Many researchers believe that there are five factors that affect personality development. The five factors are extraversion, agreeableness, conscientiousness, neuroticism, and openness (Cherry, 2013). Researchers believed that Cattell’s model was too complex and that Eysenck’s was too broad (cherry, 2013). One of the leading psychologists in this theory was D.W. Fiske who developed this train of thought in 1949. Extraversion is a trait that includes excitement, social aspects, talking, and emotion (Cherry, 2013). Agreeableness includes kindness and other social behaviors (Cherry, 2013). Conscientiousness contains thoughtfulness, impulse control, and goal directed behaviors (Cherry, 2013). Neuroticism is made up of anxiety, aggression, and sadness. Openness is made up of creativity and having a variety of interests. When discussing these five traits there are two extremes, extraversion and introversion (Cherry, 2013). Extraverts tend to look for stimulating situations where as introverts avoid these situations (Cherry, 2013). Most individuals contain a balance of the two (Cherry, 2013)). Summary

Personality, although it has a definition in dictionaries, is hard to define. Like other areas of psychology personality deals with a wide range of behaviors and attitudes. Research in this field is ongoing. Researchers have to have the ability to understand the foundation of personality. Personality requires a level of perspective to understand that each individual goes through different life experiences, has a different genetic make-up, and lives within different social environments. It is import to understand the ideas that describe the origins of personality to fully recognize the reason for normal and abnormal behavior within different individuals. Understanding personality is made up of a wide variety of traits or characteristics that assist in the development of personality.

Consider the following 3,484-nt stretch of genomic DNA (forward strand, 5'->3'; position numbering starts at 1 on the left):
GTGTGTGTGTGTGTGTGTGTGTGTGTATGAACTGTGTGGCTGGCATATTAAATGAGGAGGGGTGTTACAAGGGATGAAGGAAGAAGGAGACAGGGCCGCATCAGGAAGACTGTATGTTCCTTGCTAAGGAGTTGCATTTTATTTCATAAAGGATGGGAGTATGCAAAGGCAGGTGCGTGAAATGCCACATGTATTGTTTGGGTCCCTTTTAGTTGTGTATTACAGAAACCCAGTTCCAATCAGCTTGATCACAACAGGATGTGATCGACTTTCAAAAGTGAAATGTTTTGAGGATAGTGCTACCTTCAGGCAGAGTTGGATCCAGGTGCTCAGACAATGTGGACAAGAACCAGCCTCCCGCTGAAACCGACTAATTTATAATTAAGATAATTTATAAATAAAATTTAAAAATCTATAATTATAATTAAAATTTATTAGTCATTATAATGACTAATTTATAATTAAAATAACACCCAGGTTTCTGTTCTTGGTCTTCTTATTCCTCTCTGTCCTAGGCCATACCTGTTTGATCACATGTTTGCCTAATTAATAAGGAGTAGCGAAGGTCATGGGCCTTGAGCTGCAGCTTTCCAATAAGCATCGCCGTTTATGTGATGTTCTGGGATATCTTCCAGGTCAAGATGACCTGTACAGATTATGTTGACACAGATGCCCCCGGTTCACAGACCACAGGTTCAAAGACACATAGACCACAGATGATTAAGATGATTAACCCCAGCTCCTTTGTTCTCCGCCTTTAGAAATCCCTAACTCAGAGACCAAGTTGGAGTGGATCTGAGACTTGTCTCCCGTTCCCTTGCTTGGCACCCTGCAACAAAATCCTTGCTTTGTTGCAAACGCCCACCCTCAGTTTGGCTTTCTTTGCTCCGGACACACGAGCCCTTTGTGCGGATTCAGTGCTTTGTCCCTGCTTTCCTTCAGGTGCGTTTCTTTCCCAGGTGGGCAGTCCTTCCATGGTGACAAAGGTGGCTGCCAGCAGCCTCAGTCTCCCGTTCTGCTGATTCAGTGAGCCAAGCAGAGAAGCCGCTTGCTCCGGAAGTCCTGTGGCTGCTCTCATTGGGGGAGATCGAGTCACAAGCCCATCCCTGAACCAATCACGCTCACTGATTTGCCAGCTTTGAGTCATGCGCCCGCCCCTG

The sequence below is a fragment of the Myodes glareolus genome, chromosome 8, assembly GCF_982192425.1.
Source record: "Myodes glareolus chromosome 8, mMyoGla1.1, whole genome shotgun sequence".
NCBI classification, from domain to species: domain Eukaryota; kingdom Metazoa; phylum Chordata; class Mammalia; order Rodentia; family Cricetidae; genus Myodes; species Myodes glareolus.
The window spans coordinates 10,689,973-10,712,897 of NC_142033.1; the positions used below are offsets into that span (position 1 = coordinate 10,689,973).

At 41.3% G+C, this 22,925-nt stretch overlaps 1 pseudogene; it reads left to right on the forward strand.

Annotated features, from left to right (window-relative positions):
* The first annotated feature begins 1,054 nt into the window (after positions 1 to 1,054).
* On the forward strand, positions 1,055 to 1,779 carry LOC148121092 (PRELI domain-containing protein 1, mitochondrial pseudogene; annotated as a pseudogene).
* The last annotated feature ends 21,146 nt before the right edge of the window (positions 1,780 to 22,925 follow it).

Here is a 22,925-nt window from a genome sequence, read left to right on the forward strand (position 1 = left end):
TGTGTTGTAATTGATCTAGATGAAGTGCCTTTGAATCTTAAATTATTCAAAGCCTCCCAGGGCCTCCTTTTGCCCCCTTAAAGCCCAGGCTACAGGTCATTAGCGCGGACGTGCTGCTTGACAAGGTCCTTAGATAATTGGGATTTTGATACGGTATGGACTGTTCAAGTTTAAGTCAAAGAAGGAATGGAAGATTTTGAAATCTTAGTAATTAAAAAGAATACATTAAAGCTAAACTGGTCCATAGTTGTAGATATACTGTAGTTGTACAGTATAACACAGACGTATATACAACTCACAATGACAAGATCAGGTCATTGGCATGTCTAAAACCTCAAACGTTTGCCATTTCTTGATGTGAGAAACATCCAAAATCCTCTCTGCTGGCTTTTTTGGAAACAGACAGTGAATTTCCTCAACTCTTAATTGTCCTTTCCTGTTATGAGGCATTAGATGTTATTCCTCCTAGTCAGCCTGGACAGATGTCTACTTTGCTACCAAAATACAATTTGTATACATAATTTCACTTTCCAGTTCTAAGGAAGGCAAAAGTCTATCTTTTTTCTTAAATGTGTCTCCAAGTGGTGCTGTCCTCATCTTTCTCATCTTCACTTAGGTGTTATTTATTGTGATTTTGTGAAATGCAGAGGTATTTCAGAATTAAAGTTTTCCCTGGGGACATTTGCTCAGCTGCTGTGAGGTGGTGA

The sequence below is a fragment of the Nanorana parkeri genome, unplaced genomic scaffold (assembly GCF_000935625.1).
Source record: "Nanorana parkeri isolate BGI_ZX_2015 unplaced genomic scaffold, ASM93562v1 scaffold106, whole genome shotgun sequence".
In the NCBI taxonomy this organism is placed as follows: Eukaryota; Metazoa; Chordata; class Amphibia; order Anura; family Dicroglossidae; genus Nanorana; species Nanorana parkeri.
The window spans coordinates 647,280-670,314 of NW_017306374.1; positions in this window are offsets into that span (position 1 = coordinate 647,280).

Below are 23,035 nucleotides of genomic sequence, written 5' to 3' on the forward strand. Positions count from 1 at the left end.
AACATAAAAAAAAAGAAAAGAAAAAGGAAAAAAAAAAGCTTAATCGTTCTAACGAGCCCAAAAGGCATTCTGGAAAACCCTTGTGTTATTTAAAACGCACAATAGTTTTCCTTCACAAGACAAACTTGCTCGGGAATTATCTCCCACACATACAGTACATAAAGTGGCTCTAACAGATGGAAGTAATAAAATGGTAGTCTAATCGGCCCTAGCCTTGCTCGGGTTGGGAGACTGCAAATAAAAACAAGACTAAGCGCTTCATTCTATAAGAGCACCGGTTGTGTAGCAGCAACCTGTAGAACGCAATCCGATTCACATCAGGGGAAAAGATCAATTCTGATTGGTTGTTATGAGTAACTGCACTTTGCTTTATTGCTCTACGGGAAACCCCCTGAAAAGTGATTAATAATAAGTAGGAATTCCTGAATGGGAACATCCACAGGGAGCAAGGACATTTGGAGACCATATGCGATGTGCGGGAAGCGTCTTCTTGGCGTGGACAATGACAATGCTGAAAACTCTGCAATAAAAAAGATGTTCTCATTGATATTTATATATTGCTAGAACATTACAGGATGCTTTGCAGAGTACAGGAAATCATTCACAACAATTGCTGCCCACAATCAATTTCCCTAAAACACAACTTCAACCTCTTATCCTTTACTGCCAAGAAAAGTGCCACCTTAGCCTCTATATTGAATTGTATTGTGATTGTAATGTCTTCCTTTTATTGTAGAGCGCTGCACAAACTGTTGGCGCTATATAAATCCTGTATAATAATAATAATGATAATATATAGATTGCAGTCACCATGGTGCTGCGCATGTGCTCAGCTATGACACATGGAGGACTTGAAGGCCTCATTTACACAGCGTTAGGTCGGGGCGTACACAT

References
Allpsych online. (2003). Retrieved from http://www.allpsych.com Bukisa. (2010). Retrieved from http://www.bukisa.com
Cherry, K. (2013). About.com psychology. Retrieved from http://psychology.about.com Guralnik, D.B. (1987). Webster's new world dictionary (2nd ed.). New York, NY: First Warner Mcleod, S. (2007). Simply psychology. Retrieved from http://www.simplypscyhology.org